Eagles @ Steelers: Observations on the Pittsburgh Offense
Much has been made of last Thursday's game at Heinz Field by pumped Steeler fans. Many attempts have been made to minimize the importance of the game by embarrassed Eagles fans. The latter attempts are much like the rationalizations used the previous week by Steeler fans after the Redskins loss.
So what should we make of it? Is this a meaningless win for the Steelers?
Take, for instance, Vick's three picks. The Steelers were very happy to take them. But I suspect they were partially the product of an insistence by Vick's coaches that he stay put and throw the ball. Or as "put" as one can stay when being chased down by large men with bad intentions.
After all, if he had thrown 30 picks, it still wouldn't count for anything. It's only the preseason.
Because of these sorts of considerations, this game doesn't indicate as much as we might like about how the Steelers will perform this season. But here are a few things I took from it.
The preseason is a great opportunity to experiment with plays that you might not want to risk in a regular season game.
A possible example of this was the second-quarter end around reverse, culminating in a pass from Antonio Brown to Arnaz Battle. The pass fell harmlessly to the turf, but was an impressive throw, sailing almost 50 yards. Brown ended the night with a better passer rating than Vick, although he will never be able to match Antwaan Randle El's career passer rating of 157.8. Neither will anyone else.
But the primary purpose of the early preseason games is to evaluate your players, especially rookies and new hires.
Prior to the Redskins game, Mike Tomlin said: “Intelligence in the classroom is one thing, intelligence on the practice field is another thing, intelligence inside stadiums is another thing...We have a lot of men to evaluate, and we have a short time in which to do it. This will be a significant step. It will be telling in terms of what people are capable or willing to do.”
Eighty-nine players are currently listed on the Steelers.com roster. Twenty-four players are tight ends, wide receivers, or running backs. Forty-six percent of them are headed for the chopping block (some may make it onto the practice squad).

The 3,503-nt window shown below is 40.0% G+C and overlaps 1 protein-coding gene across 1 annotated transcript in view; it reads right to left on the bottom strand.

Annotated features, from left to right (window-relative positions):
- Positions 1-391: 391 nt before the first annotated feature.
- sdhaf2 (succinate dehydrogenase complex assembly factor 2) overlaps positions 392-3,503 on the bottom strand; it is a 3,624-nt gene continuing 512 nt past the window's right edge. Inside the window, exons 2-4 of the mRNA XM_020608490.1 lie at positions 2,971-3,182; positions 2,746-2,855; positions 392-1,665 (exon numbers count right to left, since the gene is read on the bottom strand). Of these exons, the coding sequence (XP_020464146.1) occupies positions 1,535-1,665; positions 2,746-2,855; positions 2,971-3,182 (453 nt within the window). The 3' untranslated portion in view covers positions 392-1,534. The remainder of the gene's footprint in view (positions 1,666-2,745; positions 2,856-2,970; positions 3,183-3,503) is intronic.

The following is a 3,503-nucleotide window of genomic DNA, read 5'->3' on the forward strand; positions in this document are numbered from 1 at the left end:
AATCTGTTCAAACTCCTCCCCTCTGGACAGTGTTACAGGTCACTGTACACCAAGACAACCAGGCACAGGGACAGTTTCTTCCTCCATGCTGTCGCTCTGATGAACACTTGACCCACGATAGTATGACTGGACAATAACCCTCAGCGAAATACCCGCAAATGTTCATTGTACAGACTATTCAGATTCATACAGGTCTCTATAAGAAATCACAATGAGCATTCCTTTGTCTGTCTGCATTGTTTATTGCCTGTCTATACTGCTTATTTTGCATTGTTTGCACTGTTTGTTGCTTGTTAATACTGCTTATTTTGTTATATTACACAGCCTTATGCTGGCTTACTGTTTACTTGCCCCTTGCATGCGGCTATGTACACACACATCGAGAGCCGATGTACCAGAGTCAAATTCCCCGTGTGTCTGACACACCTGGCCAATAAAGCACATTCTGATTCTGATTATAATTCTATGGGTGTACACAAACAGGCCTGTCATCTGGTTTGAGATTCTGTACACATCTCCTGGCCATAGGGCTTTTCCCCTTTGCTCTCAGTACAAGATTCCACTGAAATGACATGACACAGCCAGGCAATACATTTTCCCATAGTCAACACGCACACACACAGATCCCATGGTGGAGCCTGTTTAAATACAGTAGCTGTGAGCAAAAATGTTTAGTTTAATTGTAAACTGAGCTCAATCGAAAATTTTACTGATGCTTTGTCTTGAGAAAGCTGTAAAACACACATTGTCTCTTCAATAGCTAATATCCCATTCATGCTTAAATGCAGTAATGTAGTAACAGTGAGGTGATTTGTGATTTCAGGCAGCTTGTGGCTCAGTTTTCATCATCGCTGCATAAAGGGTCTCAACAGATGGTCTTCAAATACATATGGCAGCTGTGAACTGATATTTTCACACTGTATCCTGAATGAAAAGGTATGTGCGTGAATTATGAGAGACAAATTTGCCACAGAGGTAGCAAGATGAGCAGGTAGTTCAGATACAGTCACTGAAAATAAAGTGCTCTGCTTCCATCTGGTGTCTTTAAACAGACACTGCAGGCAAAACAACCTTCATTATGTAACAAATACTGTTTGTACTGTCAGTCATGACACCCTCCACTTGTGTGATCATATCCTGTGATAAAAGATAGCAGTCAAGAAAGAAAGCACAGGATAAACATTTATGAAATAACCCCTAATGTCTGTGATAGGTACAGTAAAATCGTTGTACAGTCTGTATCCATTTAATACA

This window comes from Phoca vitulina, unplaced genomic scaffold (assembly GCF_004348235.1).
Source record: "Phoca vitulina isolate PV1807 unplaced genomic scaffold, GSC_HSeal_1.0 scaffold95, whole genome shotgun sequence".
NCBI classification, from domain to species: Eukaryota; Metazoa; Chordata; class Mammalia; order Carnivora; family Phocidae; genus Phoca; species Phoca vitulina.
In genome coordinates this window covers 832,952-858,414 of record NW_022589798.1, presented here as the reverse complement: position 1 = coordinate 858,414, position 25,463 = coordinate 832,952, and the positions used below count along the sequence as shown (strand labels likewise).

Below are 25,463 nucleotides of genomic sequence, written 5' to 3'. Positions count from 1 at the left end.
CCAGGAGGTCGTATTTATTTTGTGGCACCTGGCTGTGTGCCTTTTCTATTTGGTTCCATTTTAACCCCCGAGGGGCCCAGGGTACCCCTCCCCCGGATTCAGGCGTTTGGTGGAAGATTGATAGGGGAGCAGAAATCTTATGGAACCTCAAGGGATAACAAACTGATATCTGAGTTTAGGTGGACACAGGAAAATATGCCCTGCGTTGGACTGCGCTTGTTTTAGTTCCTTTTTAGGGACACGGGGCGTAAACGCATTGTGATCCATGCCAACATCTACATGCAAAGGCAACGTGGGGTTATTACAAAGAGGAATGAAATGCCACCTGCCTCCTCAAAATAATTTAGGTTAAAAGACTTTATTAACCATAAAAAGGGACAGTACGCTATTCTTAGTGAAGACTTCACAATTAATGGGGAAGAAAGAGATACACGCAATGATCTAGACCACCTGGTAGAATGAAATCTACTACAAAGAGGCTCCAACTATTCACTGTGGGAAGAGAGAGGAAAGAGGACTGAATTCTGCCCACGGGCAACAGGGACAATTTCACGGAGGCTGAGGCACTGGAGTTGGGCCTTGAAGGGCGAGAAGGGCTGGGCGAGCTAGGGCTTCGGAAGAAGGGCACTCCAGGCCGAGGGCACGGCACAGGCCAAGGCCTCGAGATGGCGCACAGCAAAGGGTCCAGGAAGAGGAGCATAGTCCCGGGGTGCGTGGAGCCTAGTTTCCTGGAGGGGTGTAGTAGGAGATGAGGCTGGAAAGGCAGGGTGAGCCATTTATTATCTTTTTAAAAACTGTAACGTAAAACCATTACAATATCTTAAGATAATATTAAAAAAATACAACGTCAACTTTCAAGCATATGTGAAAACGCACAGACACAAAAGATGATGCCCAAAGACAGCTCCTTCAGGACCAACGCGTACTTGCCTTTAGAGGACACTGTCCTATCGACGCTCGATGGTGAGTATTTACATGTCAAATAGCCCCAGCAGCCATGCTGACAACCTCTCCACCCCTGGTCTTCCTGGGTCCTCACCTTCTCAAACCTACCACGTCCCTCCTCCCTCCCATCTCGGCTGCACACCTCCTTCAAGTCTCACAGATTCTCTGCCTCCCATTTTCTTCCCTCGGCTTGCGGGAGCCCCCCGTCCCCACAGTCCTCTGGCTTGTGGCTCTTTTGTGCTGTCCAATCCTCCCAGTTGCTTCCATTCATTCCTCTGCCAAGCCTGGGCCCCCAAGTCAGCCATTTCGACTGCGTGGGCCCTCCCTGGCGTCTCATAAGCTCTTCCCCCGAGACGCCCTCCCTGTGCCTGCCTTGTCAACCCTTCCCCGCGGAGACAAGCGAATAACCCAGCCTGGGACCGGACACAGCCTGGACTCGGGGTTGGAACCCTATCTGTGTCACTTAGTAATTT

Eighteen different Steelers were intended receivers during this game, and 15 of them caught at least one ball.
Of those 18, nine of them are locks to make the roster, barring serious injuries: TEs Heath Miller and David Johnson; RBs Rashard Mendenhall, Mewelde Moore, and Isaac Redman; WRs Mike Wallace, Antonio Brown, Hines Ward and Jerricho Cotchery. Assuming that Emmanuel Sanders is healing on schedule, he is a lock for another of the WR spots.
That leaves three possible openings—No. 4 RB, No. 3 TE and No. 6 WR.
Jonathan Dwyer had "bust" written all over him when he showed up to camp overweight and underfit. But he lost 20 pounds during camp and put up a decent showing in this game. He ran a total of 44 yards in 13 attempts for three-plus yards per carry, and was 2-for-2 on receptions.
He has also improved in his other assignments. As Dave Bryan writes: "Jonathan Dwyer is night and day different from last season when he doesn't have the football in his hands. He looks like he is recognizing who to get now when asked to protect...I saw two nice blocks that saved hits on the quarterback."
Had Baron Batch not gone down, the competition might have been much fiercer, but at this point he seems to have practically sewn up the No. 4 RB position. Always assuming they keep four RBs.
One of the surprises of the Eagles game was the impressive showing from Arnaz Battle. After the Redskins game I figured he was on thin ice, but he now seems to have the best chance at the sixth WR slot. He had three completions for an average of 15-plus yards. Battle certainly strengthened his case to make the final 53. Assuming they keep six WRs.
It seems that the only spot that is truly up in the air is the third TE slot. It will be interesting to see how that shakes out in the next few weeks.
It was nice to see Hines Ward looking as spry as any of the youngsters on his leaping catch in the endzone. That end-zone dance was a Samba, BTW, not a Paso Doble, as one of the terpsichoreally-challenged announcers stated.
One person/position that Tomlin didn't get to analyze as he intended was Tony Hills at right guard. After three years of not impressing as a backup tackle, Hills showed up to camp in "the best shape of his life." He spent the summer with a Texas trainer who helped him increase both his strength and his flexibility.
"He's got great athleticism," [Offensive Line coach Sean] Kugler said. "His redirect, his pulling skills, his ability to adjust in space, those translate to guard. I'm not saying he can't play tackle, but we're going to see if those skills flourish at the guard spot." After showing well at right guard in the Redskins game, he was put in as the starter last Thursday.
Injuries to Jonathan Scott and Marcus Gibson meant that Hills had to move to left tackle. Given that neither Scott nor Gibson's injuries were serious, Hills should have another chance to show what he can bring to the RG position.
Finally, the game indicated that the offense may be carrying more of the burden than it has for some time. Roethlisberger looks better than ever, the team is stacked with fresh young talent in the receiving corps, and the running attack looks thoroughly dangerous. If the O line can hold down their end of things, we may see what Roethlisberger termed an "explosive" offense.
But, as I keep reminding myself, it's only the preseason...
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